Template or Freehand:

    Depending on the look you are trying to achieve, you can either stitch over top of a template, for accurate size and placement of lettering, or stitch freehand and go with the flow.

    To make a template, plan the design on a piece of paper and trace onto a sheet of water-soluable Solvy stabilizer with a Sharpie. Baste or tape the Solvy onto the fabric, and stitch on top of the lettering. The ink will disappear when the Solvy is removed.
    Embroidery done without a template - Humatrope collar detail
    For freehand embroidery without a template, the Solvy is optional but recommended. The presser foot glides more easily across Solvy than fabric, for more consistent stitches and tension. I usually regret skipping the Solvy step unless the fabric is very sturdy.

    Tips:

    • For cursive writing that really looks like your own handwriting, slant the machine in front of you like you would when writing a love letter on a piece of paper.
    • For larger areas, the fabric may need to be rolled up "scroll-like" for better control.
    Freehand embroidery over serger dregs - c. 1960 knit tricot

    Fun variation:

    Sandwich a textile strip between the main fabric and the embroidery threads. I use thin strips of fabric scrap cut off by the serger, but you could also embroider onto bias strips, rick rack, narrow ribbon, etc. This is easy-peasy lemon squeezy with the use of a glue stick:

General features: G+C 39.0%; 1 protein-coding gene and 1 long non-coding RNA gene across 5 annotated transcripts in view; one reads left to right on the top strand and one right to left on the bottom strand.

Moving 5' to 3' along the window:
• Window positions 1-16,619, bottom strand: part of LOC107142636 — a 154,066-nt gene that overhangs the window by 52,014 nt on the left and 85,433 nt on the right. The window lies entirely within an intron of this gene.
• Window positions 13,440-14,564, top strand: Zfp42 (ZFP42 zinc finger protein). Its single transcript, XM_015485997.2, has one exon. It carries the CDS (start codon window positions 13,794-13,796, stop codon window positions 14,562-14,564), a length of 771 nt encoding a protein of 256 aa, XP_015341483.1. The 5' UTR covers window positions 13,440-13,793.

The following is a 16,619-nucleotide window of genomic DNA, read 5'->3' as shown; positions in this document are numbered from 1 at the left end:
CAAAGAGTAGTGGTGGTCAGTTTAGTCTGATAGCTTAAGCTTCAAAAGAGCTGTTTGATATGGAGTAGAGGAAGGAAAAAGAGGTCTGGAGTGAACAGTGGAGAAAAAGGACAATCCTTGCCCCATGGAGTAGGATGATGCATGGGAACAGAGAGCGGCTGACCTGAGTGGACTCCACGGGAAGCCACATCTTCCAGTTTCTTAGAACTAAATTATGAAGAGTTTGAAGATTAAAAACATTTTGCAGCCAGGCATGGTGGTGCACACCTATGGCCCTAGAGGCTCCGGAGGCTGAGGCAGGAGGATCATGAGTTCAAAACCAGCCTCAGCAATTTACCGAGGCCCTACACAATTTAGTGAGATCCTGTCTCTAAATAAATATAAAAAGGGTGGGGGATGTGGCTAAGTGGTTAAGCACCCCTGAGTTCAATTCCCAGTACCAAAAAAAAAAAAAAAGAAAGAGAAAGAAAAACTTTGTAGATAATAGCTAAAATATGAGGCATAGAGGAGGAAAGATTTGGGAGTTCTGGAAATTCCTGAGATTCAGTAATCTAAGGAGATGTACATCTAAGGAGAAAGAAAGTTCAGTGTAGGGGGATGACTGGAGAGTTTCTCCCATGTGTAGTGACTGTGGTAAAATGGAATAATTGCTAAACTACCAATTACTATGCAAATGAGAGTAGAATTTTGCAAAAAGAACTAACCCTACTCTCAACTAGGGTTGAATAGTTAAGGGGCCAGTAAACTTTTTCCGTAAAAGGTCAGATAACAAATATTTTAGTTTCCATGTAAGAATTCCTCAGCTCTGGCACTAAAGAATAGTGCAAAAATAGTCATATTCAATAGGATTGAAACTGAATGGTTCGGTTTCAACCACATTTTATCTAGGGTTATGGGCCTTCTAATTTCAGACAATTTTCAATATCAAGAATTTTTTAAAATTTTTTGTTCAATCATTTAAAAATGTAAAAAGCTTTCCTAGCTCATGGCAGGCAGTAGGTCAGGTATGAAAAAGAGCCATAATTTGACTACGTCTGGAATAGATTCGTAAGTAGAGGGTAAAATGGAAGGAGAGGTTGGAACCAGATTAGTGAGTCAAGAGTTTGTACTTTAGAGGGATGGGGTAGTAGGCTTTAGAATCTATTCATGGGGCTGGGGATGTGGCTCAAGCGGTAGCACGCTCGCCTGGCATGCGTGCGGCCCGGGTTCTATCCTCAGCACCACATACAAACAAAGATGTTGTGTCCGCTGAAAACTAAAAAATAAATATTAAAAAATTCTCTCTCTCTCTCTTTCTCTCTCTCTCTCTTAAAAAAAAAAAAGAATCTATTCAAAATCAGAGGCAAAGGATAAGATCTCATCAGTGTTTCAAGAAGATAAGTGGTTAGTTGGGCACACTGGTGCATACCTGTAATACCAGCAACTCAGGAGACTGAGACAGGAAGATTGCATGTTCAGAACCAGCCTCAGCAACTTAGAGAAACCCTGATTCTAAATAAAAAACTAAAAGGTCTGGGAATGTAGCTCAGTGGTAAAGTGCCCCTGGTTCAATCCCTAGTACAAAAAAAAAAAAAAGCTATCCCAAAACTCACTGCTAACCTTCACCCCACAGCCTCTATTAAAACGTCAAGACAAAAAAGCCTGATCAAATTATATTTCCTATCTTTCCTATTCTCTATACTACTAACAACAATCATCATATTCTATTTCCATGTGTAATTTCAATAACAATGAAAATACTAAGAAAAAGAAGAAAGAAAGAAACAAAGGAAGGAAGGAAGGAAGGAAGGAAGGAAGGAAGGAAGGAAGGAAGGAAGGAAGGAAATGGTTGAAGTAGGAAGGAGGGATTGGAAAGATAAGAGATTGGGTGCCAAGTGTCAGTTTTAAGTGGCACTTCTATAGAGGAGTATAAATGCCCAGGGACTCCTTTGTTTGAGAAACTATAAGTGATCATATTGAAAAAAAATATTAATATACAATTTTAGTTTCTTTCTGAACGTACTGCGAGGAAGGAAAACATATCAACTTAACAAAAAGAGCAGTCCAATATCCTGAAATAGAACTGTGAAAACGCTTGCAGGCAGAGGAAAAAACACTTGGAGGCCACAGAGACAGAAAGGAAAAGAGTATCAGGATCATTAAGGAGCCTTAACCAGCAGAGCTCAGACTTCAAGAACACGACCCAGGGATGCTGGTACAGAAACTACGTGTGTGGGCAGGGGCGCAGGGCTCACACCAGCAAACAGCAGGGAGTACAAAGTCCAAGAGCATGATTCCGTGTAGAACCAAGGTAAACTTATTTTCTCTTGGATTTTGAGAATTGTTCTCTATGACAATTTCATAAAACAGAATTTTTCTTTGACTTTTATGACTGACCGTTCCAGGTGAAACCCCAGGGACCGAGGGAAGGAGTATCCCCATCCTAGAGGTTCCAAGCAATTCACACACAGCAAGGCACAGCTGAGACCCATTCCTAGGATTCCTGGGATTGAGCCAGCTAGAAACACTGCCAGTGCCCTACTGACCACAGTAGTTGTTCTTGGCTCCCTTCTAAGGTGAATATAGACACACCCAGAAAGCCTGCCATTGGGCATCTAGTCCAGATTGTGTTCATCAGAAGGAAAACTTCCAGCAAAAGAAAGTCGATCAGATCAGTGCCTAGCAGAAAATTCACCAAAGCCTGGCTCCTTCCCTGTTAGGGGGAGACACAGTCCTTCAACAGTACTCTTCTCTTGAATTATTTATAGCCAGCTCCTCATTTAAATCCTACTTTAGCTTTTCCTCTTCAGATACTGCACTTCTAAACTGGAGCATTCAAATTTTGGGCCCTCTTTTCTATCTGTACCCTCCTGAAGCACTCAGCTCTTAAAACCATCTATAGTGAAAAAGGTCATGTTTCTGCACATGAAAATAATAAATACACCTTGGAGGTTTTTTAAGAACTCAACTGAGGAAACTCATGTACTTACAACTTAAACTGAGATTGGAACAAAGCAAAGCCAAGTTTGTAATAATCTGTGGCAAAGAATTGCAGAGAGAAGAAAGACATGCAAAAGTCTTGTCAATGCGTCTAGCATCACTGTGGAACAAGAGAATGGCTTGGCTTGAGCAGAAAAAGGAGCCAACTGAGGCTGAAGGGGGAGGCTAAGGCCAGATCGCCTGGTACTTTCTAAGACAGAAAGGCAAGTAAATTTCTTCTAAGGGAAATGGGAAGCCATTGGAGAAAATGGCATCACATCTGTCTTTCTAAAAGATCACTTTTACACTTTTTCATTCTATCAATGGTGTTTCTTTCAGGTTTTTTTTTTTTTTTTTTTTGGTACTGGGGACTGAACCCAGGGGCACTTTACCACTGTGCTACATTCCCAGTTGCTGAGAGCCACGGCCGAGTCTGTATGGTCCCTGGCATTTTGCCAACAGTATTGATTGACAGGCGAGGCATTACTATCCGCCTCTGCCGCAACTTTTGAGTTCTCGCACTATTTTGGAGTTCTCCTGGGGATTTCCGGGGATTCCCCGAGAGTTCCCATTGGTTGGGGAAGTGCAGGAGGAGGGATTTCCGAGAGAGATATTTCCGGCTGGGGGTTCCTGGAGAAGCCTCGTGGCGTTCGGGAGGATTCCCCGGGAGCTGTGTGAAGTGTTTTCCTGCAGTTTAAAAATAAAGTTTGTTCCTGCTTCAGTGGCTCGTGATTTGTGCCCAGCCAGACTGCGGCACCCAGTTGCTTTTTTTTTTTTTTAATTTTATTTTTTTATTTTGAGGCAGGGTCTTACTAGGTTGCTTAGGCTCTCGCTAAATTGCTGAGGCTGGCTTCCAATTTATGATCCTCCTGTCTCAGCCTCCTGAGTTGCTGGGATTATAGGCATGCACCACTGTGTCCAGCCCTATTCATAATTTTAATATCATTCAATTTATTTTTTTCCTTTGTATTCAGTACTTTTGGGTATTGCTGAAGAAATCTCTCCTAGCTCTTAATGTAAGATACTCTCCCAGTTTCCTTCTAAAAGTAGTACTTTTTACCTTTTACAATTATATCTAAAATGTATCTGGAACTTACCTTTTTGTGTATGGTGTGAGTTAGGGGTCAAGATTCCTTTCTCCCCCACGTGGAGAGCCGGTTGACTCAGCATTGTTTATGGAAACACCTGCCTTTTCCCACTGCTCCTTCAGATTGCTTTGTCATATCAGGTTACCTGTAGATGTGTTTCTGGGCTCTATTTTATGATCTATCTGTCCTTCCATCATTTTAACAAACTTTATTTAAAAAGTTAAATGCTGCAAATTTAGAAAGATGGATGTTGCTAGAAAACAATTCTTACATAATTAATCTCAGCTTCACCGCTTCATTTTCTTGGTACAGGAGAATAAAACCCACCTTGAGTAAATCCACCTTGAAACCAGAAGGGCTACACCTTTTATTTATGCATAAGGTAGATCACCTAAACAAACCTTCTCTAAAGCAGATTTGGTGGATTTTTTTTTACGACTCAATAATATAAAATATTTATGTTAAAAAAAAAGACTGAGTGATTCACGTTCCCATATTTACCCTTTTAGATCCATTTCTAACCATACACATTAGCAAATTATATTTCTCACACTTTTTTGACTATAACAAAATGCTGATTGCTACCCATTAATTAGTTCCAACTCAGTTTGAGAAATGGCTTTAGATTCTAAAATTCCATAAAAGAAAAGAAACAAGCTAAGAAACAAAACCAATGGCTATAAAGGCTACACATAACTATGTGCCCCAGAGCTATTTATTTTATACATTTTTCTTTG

Serger dregs held on by light application of glue stick
      Write your message on your fabric using a glue stick with a fairly light hand. Arrange serger dregs on top.
      Solvy, diagonal basting - ready to embroider
      Cover the area to be embroidered with a sheet of lightweight water-soluble Solvy. For best results, diagonal-baste the Solvy onto the fabric. It won't move around or bunch up if it's basted, and the machining is generally a breeze.  I actually think I save time by hand-basting, instead of pinning.

      If I can't convince you to baste, at the very least, pin the corners and every 2 inches, or so, or use scotch tape. Avoid sewing over the pins, which will likely damage the needle and possibly wreck the darning foot. 

      (Sewing Rant: Always immediately chuck any needle that ever hits a pin, even if the needle seems unharmed. Not doing so will come back to bite you in the butt in wasted time and poor stitch formation.)
      Long stitches: puttering along. Short stitches: hang on to your hat!
      Proceed as above for freehand machine embroidery, but follow the curve of the textile to affix it to the fabric. Go over the line 3 or 4 times to make sure it is firmly attached. Play around with speed, stitch density, thread colour.
        Remove excess Solvy like ripping off a Bandaid: bravely!
      Remove excess Solvy. Throw the work into the washer on a gentle cycle, or soak and rub by hand. The Solvy and the glue will disappear like magic.
      Cheetah print fleece, boxer dog pocket - two thread colours, with template
      Freehand machine embroidery: not just for fast-driving monks any more! Versatile, easy, fun, satisfying, and well worth the effort to change the presser foot; I hope you might give it a try. Enjoy!